posted on Apr, 2 2012 @ 11:17 PM
This is something I wrote a few years back and thought I would share here on ATS. After writing it, I made copies and sent it out in Christmas cards
to random soldiers on the pen-pal lists. For some reason I felt compelled to post it here for all the military members who might like a reminder that
their sacrifice is noticed and appreciated. And to also serve as a reminder to the many who spew their vitriol about the great war machine on those
who do the fighting, a reminder that these are people, not cogs in the wheel. People who deserve our compassion, understanding and love. Never forget
they have faces, not just guns. Hearts, not just machines. Sometimes a simple ‘thank you’, would be more than they have ever heard from anyone.
I woke up this morning thinking about you. I knew you were somewhere in the world thinking of me, not me in particular, but me, one of the millions
of United States citizens you protect. Because that is your job, your passion, your mission, the reason you get up in the morning. For this, I can
never express to you how much I love you and appreciate you.
So in your honor, today, I lived for you, just as you do for me every day. I thought about what you are protecting and what you might miss. As I
rose from my bed, I thanked you for the security to close my eyes at night and, I hoped you, too, had some rest last night. As I showered, I hoped you
were able do the same this morning. I dressed in clothes of my choosing and thought about the clothes you chose to wear and what your uniform means to
my life and security.
I got in my car with its expensive gasoline and thought about the cost you are paying for my fuel. Then, I drove to the mall for you. I thought you
might like to go there, not so much to shop, but to see the people there who you live to protect.
The young mother pushing her screaming two-year-old and sleeping infant in the stroller, and I thought she could be your wife and those, your kids. I
saw the love that she had for them and considered what you left behind.
I went into the shoe store and saw a dad with his 12-year old son and thought, where is his mom? Could it be you? So far away from those you love,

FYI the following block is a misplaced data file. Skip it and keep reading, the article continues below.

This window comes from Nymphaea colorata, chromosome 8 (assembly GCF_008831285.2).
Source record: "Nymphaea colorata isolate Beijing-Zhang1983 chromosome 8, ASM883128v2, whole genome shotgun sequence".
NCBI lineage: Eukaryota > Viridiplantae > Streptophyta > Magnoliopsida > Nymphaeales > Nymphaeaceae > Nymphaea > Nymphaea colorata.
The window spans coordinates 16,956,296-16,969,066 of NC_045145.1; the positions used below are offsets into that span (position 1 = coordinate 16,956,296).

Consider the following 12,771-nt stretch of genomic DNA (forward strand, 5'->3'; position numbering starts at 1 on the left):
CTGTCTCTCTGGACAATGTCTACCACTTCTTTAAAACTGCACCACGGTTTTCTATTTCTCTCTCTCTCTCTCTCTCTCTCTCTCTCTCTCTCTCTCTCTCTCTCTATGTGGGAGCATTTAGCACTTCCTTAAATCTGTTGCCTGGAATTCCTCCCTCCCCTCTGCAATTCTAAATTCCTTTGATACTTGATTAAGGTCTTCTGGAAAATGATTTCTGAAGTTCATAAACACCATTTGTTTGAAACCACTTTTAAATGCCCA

while they must go on with the day-to-day living, waiting for you to return to them? Praying you return to them?
As I was leaving the mall, I saw a woman in a car, with a “Support our Troops” magnet and a military tag on the back bumper. Her hands covering
her face while she weeped with anguish and grief. Could this be your mom? So overwhelmed with the thought of all you do to protect us and how much it
costs you? How much it costs all those who love you?
The grocery store was full of people who don’t realize they have so much selection because of you; that our abundance comes from your strength. It
made me think about what your first meal at home would be; a big thick steak on the grill, a pizza, or just a good home-cooked meal?
I got back in my car and decided to turn the radio up loud so maybe you could hear it. I knew you couldn’t really, but sound waves continue into
space and they may touch you in passing. I changed the stations, wondering what music you like to listen to. Every song made me think of you.
Sometimes, the lyrics reminded me of you, lyrics like soldiers getting letters from home, and other songs reminded me you fight for our freedom to
choose the music we listen to.
I drove past the local high school. On the front lawn practicing was the ROTC. I wondered if you did that, and if you would smile or a frown to see
those kids, probably not much younger than you, working so diligently to one day be where you are.
The local high school teams were playing, so I went to a ball game. I cheered for both teams, because I didn’t know which one you would choose. Did
you play a sport in school; is that where you learned to be the team player you are today?
As my house was coming into view that evening, I thought about the last time you saw yours, probably in your rearview mirror, and how much joy might
fill you when you see it again.
I picked up my mail and wondered how often you received letters from home and if the delivery service was anywhere near reliable as the US Postal
I turned on the TV to watch the evening news. I saw you had a busy day and you had lost more friends and compatriots. I thought about your grief and
sense of loss and anger, and I cried for you because you might not be able to and for them because they can’t. I cried for those parents getting the
worst news of their lives delivered to them and for the children who lost their hero, their pal, their dad or mom.
While I cleaned up for bed, I wondered if you are still dirty, thirsty and tired. As I lay there, I contemplated you and everything you do for me,
every day that you live for me, for the entire country, and how little we say thanks. I pondered the heart you have and the hurt it holds.
And now I pray. I pray that you can live another day for me so that, perhaps, you will know I have lived a day for you. So you will know how much you
are loved and how much you are truly appreciated. And know that from this day forward, no matter what happens, someone cares. I care.
Thank You For Everything You Do,
Amanda R. Parnell
A Proud Citizen of the United States of America
*Mods- Please move as you see fit. This was my best guess for a forum. Thank you*